For example, what worked for Dan was a series of conversations that centered around the loving and supportive atmosphere that the children’s programs provided for his daughter. He kept all the Sunday School materials and gave them to his ex to show that there wasn’t any brainwashing going on, and the friendships she made were actually a helpful part of her development. If you can demonstrate to your ex that church involvement is helping meet the same goals that he/she has for your child, it will probably change the whole conversation.

Another strategy that worked for Dan was to invite his ex to church and/or have her sit in on his children’s Sunday School/Youth Group meetings. Once she came and was able to see firsthand that their children were being cared for by solid and fun loving staff, it caused her to be less obstinate towards church involvement. (This situation should be a good reminder to pastors and youth workers that you never know who is sitting in on our venues. Would you preach that last sermon a little differently if you knew that one of your 11-year-old students brought her lesbian mother to church that day? Would she have encountered Christ’s love that day?)

#3- Trust in Proverbs 22:6
“Direct your children onto the right path, and when they are older, they will not leave it.”

This is an oftentimes misinterpreted verse that leaves many parents feeling as though God has abandoned them if their children don’t follow Jesus into adulthood. The phrase, “onto the right path” is usually assumed to mean “in the way of righteousness, church attendance” etc. – but this is notwhat Solomon meant here.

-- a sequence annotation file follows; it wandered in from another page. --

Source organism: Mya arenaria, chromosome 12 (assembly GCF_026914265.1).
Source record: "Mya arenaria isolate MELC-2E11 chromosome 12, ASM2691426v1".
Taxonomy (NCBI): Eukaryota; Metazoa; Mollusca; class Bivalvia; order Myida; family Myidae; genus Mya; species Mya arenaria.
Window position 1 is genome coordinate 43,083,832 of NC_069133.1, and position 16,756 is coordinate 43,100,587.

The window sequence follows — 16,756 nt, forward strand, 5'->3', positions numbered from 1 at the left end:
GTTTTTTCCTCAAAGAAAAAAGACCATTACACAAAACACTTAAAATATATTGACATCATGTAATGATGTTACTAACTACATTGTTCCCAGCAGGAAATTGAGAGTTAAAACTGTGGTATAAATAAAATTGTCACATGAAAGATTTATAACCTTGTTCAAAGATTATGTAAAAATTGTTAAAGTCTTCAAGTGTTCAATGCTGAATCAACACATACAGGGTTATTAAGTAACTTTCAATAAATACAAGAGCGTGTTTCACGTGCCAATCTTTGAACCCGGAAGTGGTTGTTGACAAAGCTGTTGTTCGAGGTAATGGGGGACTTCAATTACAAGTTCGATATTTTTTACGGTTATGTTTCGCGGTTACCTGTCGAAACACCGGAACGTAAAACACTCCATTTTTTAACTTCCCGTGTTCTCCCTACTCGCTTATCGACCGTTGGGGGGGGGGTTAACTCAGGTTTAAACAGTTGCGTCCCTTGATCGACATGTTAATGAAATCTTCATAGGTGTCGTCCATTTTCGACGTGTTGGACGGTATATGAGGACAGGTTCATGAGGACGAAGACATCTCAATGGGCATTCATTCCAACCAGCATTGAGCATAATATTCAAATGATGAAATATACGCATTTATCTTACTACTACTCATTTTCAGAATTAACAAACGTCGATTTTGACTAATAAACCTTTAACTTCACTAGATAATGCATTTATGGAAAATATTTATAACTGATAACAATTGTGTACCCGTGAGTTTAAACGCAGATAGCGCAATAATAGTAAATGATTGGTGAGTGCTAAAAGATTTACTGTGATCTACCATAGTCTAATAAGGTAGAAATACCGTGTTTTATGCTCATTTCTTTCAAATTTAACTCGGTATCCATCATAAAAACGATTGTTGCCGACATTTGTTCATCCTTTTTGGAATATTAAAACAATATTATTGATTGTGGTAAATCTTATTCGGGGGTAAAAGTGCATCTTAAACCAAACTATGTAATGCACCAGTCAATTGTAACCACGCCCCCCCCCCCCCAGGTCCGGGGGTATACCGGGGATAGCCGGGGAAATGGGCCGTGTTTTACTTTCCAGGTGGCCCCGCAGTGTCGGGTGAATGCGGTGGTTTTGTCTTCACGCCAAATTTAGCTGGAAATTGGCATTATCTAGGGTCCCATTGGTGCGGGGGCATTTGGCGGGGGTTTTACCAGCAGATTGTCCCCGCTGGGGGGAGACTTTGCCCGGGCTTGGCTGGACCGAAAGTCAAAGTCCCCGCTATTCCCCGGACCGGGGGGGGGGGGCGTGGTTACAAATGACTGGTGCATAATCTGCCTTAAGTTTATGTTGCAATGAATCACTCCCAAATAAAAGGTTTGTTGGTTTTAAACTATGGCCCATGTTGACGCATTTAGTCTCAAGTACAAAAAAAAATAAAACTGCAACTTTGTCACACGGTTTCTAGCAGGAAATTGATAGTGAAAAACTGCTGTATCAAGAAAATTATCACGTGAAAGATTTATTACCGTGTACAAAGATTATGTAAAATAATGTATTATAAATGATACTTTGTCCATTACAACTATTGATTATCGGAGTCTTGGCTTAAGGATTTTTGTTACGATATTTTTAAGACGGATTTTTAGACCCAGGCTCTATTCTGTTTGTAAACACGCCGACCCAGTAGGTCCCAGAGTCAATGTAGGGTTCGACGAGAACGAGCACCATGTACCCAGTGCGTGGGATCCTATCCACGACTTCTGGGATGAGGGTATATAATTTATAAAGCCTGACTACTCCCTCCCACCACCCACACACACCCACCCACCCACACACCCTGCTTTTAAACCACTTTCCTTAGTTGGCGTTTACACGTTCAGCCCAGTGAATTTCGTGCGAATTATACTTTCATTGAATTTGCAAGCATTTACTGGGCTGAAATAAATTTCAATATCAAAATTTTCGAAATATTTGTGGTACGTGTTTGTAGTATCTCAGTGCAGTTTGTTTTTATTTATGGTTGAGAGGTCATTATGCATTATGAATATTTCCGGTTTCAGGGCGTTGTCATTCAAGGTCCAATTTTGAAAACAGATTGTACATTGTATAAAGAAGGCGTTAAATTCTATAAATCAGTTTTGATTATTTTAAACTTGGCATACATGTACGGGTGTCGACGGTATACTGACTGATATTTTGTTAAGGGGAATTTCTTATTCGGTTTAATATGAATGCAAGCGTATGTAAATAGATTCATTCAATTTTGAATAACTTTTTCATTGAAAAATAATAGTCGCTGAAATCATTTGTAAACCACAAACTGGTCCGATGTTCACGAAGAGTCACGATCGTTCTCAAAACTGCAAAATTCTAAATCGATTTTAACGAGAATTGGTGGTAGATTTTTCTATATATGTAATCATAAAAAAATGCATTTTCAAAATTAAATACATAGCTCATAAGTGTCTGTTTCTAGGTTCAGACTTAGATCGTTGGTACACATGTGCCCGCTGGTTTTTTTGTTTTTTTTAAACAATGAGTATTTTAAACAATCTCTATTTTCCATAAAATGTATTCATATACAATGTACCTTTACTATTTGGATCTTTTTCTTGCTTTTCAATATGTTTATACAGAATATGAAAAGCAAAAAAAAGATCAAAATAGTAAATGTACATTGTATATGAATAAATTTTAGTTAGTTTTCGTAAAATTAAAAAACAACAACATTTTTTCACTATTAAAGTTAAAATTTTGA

The Hebrew phrase from which the words “onto the right path,” means “according to the sense of his way,” – in other words, in harmony with their disposition, natural talents, and individual characters. As well, Proverbs are not meant to be taken as promises, rather they are probabilities that more often than not are validated.

So rather than putting our parenting eggs in the basket of “if I take them to church and have family devotions, my children will be godly and wise,” we need to undergo a paradigm shift. Directing our children onto the right path means to diligently study and learn how they are wired and what kind of approach will work the best in teaching them about following Jesus.

For Dan and his daughter, it was (and still is) a huge issue of role modeling. His ex could say and do contradictory things that was meant to undermine his efforts, but that did nothing to lessen the impact of his Christ-like attitude and skill in raising her in harmony with the way God designed her.

As well, when Dan released the results of his efforts and trusted God with His daughter’s future, it freed him up to focus on parenting and engaging in the moment rather than worrying about what he couldn’t control. Dan and I both have clung to these verses:

I planted the seed in your hearts, and Apollos watered it, but it was God who made it grow. It’s not important who does the planting, or who does the watering. What’s important is that God makes the seed grow. (1 Corinthians 3:6-7)

As parents raising children in a divorce situation, it is critical for us to remember that our efforts in raising them to know and love Jesus are much like planting seeds. We do all we can to till the soil and provide the right conditions and plant the seeds as deep as we can, but we can’t control the weather or the growing process.

The good news is that God ‘makes the seed grow,’ so we can rest in that even when by all outward appearances that our labor might go in vain.

Divorce happens, ex spouses undercut, and circumstances seemed stacked against us, but our unchanging God is still on His throne in absolute sovereignty. May He multiply and bless your parenting efforts.

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Lane Palmer